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Bernardo de Sá Nogueira de Figueiredo, 1st Marquis of Sá da Bandeira

Bernardo de Sá Nogueira de Figueiredo, 1st Marquess de Sá da Bandeira (26 September 1795, in Santarém – 6 January 1876, in Lisbon)[1] was a Portuguese nobleman and politician. He served as Prime Minister of Portugal for five times. He was the most prominent Portuguese defender of the abolition of slavery in Portugal and its domains.[2]

Bernardo de Sá Nogueira de Figueiredo
Retrato do Marquês de Sá da Bandeira - Academia Militar.png
Marquis Sá da Bandeira
Personal details
Born26 September 1795
Santarém, Kingdom of Portugal
Died6 January 1876 (aged 80)
Lisbon, Kingdom of Portugal

LifeEdit

 
Bust of Sá da Bandeira in Mindelo, Cape Verde

Sá Nogueira de Figueiredo was born in Santarém in 1795 to Faustino José Lopes Nogueira de Figueiredo e Silva (1767–1830) and Francisca Xavier de Sá Mendonça Cabral da Cunha Godinho (1772–1829).[1] Sá Nogueira de Figueiredo supported the liberal party during the Liberal Wars (1828–1834), and took part in the landing at Mindelo in July 1832.[1] He fought in the Siege of Porto and was wounded in his right arm, which had to be amputated.

Sá da Bandeira was Minister of the Navy in the government of José Jorge Loureiro (1835–36).[2] He was Prime Minister of Portugal for five terms:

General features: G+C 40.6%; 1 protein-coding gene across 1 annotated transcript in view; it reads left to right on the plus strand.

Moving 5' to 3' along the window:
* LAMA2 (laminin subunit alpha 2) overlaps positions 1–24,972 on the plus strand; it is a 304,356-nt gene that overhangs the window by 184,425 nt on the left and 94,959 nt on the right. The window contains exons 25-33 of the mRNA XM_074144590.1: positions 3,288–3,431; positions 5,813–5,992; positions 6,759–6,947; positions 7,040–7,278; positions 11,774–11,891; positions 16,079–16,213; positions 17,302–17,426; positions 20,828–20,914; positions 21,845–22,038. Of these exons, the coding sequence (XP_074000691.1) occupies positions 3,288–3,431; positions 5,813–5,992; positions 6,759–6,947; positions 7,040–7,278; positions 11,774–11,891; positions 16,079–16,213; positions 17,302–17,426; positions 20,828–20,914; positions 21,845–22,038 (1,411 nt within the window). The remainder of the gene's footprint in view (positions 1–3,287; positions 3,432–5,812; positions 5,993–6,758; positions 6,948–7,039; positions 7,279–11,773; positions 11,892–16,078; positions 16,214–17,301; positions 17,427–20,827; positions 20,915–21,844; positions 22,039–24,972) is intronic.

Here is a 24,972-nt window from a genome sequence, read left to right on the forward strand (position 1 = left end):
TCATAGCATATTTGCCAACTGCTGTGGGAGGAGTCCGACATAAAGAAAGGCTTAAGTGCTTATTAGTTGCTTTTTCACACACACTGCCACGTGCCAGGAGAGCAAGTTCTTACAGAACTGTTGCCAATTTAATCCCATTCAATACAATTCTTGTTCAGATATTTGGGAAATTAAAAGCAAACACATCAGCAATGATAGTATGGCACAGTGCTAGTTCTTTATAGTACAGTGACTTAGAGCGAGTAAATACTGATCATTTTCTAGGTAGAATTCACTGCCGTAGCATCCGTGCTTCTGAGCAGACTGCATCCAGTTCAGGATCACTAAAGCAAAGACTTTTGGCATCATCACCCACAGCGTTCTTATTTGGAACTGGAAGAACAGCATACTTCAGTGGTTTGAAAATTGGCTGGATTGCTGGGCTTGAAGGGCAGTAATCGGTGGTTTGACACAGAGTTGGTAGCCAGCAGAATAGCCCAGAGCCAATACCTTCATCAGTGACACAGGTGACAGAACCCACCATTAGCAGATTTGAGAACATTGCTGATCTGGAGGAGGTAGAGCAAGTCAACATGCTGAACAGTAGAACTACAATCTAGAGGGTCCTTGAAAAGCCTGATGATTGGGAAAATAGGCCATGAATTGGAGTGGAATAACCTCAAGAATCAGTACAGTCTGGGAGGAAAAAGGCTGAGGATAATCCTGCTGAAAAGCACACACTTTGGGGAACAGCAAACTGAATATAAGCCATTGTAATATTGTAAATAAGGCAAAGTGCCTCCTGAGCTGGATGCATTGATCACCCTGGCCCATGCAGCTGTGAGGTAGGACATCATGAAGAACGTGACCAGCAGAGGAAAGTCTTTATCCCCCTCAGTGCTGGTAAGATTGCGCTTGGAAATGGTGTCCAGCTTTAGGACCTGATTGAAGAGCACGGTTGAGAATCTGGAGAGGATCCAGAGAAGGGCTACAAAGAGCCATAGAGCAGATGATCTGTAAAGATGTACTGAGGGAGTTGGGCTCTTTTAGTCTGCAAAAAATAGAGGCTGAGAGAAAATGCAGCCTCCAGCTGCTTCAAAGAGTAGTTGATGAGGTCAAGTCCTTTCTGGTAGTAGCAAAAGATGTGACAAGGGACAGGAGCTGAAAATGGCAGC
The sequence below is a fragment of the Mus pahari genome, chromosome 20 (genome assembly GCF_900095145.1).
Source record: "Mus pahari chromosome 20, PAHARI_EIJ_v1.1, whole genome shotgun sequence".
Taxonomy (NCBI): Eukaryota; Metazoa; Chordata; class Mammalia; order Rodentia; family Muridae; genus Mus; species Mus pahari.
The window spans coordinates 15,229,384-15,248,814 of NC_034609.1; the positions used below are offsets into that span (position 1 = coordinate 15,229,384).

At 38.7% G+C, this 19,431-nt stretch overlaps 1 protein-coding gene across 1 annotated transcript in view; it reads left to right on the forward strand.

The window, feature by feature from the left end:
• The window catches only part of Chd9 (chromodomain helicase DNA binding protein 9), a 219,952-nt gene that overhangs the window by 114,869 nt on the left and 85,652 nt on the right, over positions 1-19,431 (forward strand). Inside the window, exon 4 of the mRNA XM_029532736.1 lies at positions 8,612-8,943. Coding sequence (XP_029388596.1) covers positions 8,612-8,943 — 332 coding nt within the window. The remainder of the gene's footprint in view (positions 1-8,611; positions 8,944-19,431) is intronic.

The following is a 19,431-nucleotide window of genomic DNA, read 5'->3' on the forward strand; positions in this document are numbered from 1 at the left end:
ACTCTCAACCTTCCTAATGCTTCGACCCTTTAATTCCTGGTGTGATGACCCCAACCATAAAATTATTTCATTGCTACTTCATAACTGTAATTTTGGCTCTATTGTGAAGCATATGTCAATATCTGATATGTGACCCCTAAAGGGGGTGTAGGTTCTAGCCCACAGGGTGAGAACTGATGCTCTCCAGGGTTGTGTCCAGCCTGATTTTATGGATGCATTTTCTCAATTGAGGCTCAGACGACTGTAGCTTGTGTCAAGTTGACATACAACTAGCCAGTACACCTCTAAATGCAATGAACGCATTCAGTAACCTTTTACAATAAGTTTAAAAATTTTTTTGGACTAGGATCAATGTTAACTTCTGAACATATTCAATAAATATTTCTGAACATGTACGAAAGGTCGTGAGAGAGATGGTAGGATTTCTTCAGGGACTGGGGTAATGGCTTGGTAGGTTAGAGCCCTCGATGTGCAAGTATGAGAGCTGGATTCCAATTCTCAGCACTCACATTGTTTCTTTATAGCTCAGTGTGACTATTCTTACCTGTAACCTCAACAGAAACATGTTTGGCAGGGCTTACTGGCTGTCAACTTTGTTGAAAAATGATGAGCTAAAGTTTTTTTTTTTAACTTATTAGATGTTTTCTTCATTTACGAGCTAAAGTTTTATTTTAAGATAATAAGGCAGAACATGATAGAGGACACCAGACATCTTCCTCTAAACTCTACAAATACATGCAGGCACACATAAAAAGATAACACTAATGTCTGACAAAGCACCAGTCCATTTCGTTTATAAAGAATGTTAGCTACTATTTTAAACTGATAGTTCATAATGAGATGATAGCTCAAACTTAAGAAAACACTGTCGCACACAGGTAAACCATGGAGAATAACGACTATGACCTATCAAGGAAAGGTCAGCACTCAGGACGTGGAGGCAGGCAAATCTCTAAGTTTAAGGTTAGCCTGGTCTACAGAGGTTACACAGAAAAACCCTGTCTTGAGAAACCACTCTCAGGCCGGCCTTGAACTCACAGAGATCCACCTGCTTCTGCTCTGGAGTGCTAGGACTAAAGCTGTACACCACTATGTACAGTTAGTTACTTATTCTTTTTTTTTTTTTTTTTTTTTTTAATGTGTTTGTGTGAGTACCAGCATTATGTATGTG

• 5 November 1836 – 1 June 1837[3]
  • 10 August 1837 – 18 April 1839[4]
  • 17 April 1865 – 5 September 1865[5]
  • 22 July 1868 – 11 August 1869[6]
  • 29 August – 29 October 1870[7]

He never married but he had a legitimised daughter born out of wedlock, named Luísa Aglaé Fanny de Sá Nogueira, who married her cousin Faustino de Paiva de Sá Nogueira.[1] The city of Lubango, Angola, was called Sá de Bandeira when the Angolan territory was under Portuguese rule.

On 4 April 1833, he was created Baron of Sá da Bandeira, on 1 December 1834, he was created Viscount of Sá da Bandeira and on 3 February 1864, he was created Marquis of Sá da Bandeira.[1] He was also a freemason.

See alsoEdit

ReferencesEdit

  1. ^ a b c d e Albano da Silveira Pinto (1883). "Resenha das Familias Titulares e Grandes de Portugal - Tomo II". pp. 460–64.
  2. ^ a b Governo de José Jorge Loureiro (1835-1836), politipedia.pt
  3. ^ Governo de Sá da Bandeira (1836-1837), politipedia.pt
  4. ^ Governo de Sá da Bandeira (1837-1839), politipedia.pt
  5. ^ Governos da Monarquia Liberal, politipedia.pt
  6. ^ Governo de Sá da Bandeira (1868-1869), politipedia.pt
  7. ^ Governo de Sá da Bandeira (1870), politipedia.pt
Political offices
Preceded by
José Bernardino de Portugal e Castro,
Marquis of Valença,
and Count of Vimioso
Prime Minister of Portugal
(President of the
Council of Ministers)

1836–1837
Succeeded by
António Dias de Oliveira
Preceded by
António Dias de Oliveira
Prime Minister of Portugal
(President of the
Council of Ministers)

1837–1839
Succeeded by
Rodrigo de Almeida Carvalhais,
Baron of Ribeira de Sabrosa
Preceded by
Nuno José de Moura Barreto,
Duke of Loulé
Prime Minister of Portugal
(President of the
Council of Ministers)

1865
Succeeded by
Joaquim António de Aguiar
Preceded by
António José de Ávila, 1st Duke of Ávila and Bolama
Prime Minister of Portugal
(President of the
Council of Ministers)

1868–1869
Succeeded by
Nuno José de Moura Barreto,
Duke of Loulé
Preceded by
João Francisco de Saldanha
Oliveira e Daun
,
Duke of Saldanha
Prime Minister of Portugal
(President of the
Council of Ministers)

1870
Succeeded by
António José de Ávila, 1st Duke of Ávila and Bolama